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Some unusual patterns of cancer are considered a cancer cluster. A cancer cluster is defined as a greater than expected number of the same or etiologically related cancer cases that occurs within a group of people in a geographic area over a defined period of time.

This definition can be further understood as follows:

  • A greater than expected number: When the number of observed cases is greater than typically observed in a similar setting.
  • Of the same or etiologically related cancer cases: Cases are of the same type, are within a family of tumors (for example, Ewing’s family of tumors), or have a known or suggested link to the same specific environmental or chemical exposures. It is possible to consider multiple cancer types when such a known exposure (for example, radiation or a specific chemical) is linked to more than one cancer type or when more than one contaminant or exposure type has been identified.
  • Within a group of people: The population in which the cancer cases are occurring is defined by its demographic factors (for example, race/ethnicity, age, and sex).
  • In a geographic area: The geographic area may be based upon pre-existing geopolitical boundaries (for example, census tract, county, or ZIP code/ZIP code tabulation area). It may be defined according to the nature and extent of potential exposures that may cross multiple or partial boundaries. For example, air pollution from a hazardous waste incinerator which may cross multiple counties or census tracts. These geographic boundaries are used to determine the number of cancer cases as they relate to the total population in this predefined area. It is possible to create or obscure a cluster inadvertently by modifying the area of interest.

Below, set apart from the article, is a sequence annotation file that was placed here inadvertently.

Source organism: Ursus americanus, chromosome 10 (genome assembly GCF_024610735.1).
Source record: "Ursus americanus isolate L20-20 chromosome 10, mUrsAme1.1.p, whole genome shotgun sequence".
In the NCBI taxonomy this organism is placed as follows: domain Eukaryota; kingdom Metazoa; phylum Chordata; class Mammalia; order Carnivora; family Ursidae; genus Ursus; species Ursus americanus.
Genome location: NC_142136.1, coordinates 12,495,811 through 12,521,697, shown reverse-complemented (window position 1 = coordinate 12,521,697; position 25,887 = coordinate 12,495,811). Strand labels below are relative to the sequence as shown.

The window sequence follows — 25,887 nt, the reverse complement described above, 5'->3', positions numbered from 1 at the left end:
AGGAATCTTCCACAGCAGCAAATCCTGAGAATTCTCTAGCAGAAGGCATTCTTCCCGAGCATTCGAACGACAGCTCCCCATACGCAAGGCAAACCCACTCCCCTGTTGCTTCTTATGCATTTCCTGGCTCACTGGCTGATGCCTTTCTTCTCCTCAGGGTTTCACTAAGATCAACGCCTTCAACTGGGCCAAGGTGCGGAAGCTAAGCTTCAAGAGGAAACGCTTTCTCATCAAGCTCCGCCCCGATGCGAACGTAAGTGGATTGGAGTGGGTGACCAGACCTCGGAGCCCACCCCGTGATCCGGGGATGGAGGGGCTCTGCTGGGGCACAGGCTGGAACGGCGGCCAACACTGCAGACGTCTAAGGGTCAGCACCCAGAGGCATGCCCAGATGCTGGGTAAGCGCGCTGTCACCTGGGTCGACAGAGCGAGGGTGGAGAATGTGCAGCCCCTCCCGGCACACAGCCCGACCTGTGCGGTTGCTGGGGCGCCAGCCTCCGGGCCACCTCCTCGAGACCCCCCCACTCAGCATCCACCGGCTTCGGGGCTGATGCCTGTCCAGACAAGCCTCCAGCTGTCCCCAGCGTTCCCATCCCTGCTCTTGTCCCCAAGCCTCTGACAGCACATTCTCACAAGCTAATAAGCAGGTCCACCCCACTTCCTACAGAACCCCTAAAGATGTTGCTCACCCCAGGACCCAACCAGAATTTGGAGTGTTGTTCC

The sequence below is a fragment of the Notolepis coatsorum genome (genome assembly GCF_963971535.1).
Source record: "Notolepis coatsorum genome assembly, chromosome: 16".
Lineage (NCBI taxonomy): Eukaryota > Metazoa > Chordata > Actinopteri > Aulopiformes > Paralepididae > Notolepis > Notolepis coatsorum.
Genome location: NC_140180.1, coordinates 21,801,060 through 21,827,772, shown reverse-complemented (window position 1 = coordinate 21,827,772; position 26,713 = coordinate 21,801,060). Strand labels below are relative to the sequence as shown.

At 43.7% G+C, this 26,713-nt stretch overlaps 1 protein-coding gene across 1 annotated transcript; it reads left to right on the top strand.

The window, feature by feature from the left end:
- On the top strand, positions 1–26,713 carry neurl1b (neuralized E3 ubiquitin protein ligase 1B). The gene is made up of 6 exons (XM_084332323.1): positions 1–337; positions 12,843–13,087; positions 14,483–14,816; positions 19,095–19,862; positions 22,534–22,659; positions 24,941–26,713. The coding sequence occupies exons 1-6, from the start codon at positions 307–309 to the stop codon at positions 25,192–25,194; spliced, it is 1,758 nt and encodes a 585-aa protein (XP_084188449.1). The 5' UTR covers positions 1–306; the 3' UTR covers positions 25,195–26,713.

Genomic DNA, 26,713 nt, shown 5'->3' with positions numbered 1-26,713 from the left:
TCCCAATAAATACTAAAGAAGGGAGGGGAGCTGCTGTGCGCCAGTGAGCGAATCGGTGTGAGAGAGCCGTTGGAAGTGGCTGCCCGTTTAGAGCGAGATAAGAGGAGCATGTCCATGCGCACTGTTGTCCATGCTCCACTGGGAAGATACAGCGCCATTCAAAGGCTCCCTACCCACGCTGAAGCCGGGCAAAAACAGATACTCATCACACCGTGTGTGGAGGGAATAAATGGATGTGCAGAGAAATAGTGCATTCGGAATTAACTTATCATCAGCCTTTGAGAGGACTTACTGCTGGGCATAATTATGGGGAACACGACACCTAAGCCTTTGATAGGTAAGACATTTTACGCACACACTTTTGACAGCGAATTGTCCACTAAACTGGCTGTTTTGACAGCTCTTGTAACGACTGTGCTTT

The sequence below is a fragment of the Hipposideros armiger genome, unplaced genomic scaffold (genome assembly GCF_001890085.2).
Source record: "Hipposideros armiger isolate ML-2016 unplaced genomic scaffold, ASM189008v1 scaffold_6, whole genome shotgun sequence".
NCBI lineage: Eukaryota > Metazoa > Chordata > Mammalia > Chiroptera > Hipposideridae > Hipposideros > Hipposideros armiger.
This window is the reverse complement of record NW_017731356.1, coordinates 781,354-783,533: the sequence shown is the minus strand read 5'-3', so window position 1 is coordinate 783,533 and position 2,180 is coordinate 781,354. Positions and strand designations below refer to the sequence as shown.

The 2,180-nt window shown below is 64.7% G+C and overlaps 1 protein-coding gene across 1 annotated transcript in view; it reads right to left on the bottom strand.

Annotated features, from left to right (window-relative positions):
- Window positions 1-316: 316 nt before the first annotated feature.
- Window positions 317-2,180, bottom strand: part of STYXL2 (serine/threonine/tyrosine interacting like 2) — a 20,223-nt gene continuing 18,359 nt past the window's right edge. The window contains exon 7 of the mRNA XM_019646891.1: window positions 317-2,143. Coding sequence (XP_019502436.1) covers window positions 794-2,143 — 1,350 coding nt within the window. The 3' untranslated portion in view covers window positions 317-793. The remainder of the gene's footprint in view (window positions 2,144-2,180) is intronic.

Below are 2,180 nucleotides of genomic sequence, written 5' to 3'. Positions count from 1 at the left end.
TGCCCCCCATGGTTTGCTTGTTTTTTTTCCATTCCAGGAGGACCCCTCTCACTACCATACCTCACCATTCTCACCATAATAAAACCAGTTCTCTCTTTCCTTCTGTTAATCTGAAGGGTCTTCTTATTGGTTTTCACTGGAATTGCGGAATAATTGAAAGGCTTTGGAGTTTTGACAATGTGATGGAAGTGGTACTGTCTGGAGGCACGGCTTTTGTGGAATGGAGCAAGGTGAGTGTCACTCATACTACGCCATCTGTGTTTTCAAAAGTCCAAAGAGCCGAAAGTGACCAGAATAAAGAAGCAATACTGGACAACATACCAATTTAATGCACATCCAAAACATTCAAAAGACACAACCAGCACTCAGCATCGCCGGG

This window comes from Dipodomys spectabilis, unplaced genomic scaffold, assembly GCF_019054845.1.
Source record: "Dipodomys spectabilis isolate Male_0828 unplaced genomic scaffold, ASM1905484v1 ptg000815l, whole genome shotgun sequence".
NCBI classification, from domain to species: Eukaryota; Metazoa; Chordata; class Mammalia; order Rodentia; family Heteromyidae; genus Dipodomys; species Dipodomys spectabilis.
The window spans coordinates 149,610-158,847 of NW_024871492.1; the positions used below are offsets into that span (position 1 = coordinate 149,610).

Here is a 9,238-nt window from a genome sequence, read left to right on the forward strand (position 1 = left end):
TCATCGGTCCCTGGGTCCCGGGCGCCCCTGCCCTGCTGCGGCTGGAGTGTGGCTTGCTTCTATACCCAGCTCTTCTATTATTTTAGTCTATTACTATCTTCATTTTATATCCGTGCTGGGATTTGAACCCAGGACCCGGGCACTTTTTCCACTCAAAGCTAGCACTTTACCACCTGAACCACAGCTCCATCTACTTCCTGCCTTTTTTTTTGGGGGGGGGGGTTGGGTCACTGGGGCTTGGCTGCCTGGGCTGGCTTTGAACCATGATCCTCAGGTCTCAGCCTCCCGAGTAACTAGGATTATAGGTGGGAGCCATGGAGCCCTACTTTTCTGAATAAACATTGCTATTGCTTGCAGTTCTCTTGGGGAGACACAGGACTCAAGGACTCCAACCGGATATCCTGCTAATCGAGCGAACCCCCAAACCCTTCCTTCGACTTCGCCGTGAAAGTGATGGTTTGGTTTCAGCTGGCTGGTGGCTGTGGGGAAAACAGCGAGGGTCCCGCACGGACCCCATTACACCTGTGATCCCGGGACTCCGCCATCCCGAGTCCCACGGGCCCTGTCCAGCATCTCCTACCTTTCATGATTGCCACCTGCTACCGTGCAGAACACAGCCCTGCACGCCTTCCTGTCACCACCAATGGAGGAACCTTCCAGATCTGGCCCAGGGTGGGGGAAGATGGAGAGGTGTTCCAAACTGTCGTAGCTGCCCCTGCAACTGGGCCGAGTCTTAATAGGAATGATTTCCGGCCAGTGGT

• Over a defined period of time: The time frame used to establish the beginning and end dates for analysis. The time period chosen for analysis will affect both the total cases observed and the calculation of the expected incidence of cancer in the population.

Etiology refers to causes and risk factors associated with the development of disease. For example, exposure to the sun can cause skin cancer.

It is important to note that not every unusual pattern of cancer will meet the above definition of a cancer cluster. Unusual patterns of cancer that meet some of the criteria described above and also have plausible environmental concerns still warrant further evaluation or assessment by local or state health departments.

Reporting Cancer Concerns